Consumption relies heavily on salary increases, which are based on efficiencies in production. Increasing investment and improving technology are the most important factors in solving efficiency problems. Investment should play a bigger role in pushing the economy, the academic believes.
Foreign trade has merely edged up this year, unlike in past years when it positively surged ahead.
Cai maintains there is no need to exaggerate existing financial problems, such as real estate loans and shadow banking.
Nevertheless, China is experiencing a reasonable level of debt, the capital quality of commercial banks is in a good condition and there are enough foreign exchange reserves.
However, more attention should be paid to adjusting the nation's financial structure and dealing with potential risks in some sectors. Increasing financial risk will be a bad move.
In general, Cai suggests the government should speed up building a better and more loose commercial environment and encourage private investment to boost substantial enterprises.
Realizing the long-term nature of reform and working to stabilize the market are very critical to improving people's confidence in the market, he adds.
Fiscal gap widens at local government level
Ma Haitao dean of the School of Public Finance at the Central University of Finance and Economics
The gap between local governments' fiscal expenditures and revenues continues to widen. Slower economic growth is weighing on fiscal revenue, but local governments' fiscal expenditure has increased rapidly.
From January to May, fiscal spending increased 13.2 percent year-on-year, well above the 10 percent growth target.
At the current pace, local governments' aggregate deficit this year will total 1.7 trillion yuan ($277 billion), much more than the 1.2 trillion yuan deficit target set in the annual budget.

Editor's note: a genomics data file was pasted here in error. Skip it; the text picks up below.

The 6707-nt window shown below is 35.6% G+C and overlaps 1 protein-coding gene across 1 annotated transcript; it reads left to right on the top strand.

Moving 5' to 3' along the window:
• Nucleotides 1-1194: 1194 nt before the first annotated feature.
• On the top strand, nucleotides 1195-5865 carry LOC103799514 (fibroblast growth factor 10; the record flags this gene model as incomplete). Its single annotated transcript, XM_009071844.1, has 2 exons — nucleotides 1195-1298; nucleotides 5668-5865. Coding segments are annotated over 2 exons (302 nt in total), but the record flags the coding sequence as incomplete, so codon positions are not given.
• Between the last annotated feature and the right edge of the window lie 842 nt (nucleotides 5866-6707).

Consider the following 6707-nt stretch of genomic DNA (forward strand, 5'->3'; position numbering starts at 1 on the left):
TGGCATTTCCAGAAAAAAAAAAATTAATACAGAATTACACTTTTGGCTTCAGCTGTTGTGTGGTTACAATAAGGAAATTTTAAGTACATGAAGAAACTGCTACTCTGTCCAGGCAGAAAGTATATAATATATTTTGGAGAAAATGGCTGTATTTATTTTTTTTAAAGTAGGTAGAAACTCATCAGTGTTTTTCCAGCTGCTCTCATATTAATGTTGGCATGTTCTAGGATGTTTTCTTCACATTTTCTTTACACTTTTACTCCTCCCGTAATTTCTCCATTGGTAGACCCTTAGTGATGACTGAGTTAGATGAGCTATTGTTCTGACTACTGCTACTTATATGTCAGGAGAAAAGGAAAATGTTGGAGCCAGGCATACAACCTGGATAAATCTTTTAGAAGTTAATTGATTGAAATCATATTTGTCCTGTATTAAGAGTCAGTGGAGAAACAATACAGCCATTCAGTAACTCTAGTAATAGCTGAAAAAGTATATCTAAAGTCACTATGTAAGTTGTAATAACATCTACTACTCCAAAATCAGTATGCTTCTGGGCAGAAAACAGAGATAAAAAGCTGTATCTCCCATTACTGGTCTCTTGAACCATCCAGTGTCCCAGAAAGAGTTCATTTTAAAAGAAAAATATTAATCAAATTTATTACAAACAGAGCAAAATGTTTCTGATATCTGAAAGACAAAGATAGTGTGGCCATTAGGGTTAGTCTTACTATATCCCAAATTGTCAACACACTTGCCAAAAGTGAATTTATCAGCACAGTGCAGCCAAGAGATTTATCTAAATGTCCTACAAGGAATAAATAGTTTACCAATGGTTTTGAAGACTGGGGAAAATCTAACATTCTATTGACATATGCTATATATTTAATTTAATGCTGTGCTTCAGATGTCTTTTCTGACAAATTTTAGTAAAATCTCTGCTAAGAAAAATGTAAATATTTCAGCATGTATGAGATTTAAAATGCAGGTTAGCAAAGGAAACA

For the full year, I believe it will be difficult to realize the 8 percent growth target for fiscal revenue.
Fiscal spending will increase more than 10 percent. So, the fiscal deficit will be wider than expected.
The situation demands an overhaul of China's tax and fiscal system.
The near-term reform should focus on reform of fiscal expenditures, and the medium-term reform should emphasize changes in the fiscal system.
In the near term, the government should first refrain from doing things that should be done by the market.
Second, it should reduce tax breaks in some regions, including the western regions, special economic zones and border areas. In particular, I urge the State Council to stop approving tax-break proposals from local governments.
Third, clean up special financial transfer payments, which include too many items and are ill-managed. For example, the direct subsidy for grain is not linked with grain production or productivity.
Fourth, scale back government spending on cars, travel and dining. Establish a more transparent system of budget implementation.
In the medium term, it is essential to address the disparity between local governments' revenue and spending responsibility.
At present, local governments take half of the nation's fiscal revenue but are responsible for 80 percent of the spending. The central government should shoulder more responsibility for social security, some aspects of healthcare and education.
The central government should also shoulder funds that involve cross-regional management.
Local governments' revenue base should be strengthened by changing their major source, which is now land sales, to income tax, property tax and resource tax.
The financial transfer payments system should be reformed. If additional spending responsibility is assumed by the central government, the scale of transfer payments from the central to local governments should be reduced accordingly.
It is also important to streamline special transfer payment items and improve the structure. Many small items that do not have a significant demonstration effect should be scrapped.
GDP target in sight, but barely
Zhu Jianfang chief economist with CITIC Securities Co Ltd